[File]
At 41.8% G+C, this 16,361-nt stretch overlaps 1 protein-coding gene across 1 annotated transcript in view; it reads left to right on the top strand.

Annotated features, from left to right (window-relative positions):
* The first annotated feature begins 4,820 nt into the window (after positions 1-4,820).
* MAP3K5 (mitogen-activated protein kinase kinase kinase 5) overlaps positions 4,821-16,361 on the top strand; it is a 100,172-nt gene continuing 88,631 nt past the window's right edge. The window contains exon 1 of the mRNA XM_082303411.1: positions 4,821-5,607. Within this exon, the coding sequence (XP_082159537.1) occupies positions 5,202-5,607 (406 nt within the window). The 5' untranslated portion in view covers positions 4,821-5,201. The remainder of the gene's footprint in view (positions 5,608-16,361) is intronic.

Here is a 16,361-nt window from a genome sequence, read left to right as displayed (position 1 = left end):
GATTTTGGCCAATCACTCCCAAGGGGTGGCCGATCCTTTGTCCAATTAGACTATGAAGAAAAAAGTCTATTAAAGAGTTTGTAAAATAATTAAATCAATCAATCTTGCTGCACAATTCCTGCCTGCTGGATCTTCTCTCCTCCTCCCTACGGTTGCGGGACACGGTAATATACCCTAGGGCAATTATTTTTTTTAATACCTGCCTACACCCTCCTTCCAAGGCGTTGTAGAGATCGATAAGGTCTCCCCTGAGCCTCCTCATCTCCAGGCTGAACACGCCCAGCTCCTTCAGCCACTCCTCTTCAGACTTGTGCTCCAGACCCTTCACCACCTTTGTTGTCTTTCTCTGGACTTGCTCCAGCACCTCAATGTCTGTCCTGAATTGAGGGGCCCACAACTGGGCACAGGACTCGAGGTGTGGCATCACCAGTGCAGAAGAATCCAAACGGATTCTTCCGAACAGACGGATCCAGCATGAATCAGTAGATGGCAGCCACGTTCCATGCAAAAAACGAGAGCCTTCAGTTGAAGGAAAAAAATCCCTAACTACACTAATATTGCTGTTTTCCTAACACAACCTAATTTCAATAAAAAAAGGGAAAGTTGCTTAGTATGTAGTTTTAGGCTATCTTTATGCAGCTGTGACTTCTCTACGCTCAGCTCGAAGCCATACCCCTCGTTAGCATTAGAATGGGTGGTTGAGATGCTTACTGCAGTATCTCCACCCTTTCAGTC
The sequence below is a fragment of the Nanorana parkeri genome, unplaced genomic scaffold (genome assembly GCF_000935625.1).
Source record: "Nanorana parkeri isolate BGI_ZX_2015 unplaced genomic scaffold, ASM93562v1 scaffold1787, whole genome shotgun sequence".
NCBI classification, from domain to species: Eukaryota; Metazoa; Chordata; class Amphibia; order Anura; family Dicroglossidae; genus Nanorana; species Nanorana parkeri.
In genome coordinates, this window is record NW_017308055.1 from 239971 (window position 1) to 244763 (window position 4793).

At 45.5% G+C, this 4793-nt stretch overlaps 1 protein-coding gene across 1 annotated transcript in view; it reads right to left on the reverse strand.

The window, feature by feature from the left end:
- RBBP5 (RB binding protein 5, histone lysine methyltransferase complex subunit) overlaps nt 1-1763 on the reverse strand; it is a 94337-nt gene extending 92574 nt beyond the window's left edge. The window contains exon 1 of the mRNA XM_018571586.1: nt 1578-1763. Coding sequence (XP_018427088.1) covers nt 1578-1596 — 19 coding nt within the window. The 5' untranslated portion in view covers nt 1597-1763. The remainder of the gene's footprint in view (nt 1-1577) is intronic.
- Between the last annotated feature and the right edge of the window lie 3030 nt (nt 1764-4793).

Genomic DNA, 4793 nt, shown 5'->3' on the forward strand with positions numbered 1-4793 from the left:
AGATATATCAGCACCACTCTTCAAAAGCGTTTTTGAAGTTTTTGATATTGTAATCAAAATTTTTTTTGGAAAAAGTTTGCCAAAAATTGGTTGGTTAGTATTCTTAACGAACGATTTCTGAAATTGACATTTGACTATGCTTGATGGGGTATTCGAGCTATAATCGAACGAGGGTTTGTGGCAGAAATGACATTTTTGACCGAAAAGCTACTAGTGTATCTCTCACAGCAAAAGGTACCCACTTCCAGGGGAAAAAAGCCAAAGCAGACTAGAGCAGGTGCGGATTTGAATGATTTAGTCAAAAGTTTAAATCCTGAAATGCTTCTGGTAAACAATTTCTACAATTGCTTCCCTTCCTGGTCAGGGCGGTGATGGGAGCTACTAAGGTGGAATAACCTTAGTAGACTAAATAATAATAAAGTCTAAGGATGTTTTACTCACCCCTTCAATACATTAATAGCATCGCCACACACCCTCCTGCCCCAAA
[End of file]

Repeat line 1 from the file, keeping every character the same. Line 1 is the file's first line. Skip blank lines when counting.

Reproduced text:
At 41.8% G+C, this 16,361-nt stretch overlaps 1 protein-coding gene across 1 annotated transcript in view; it reads left to right on the top strand.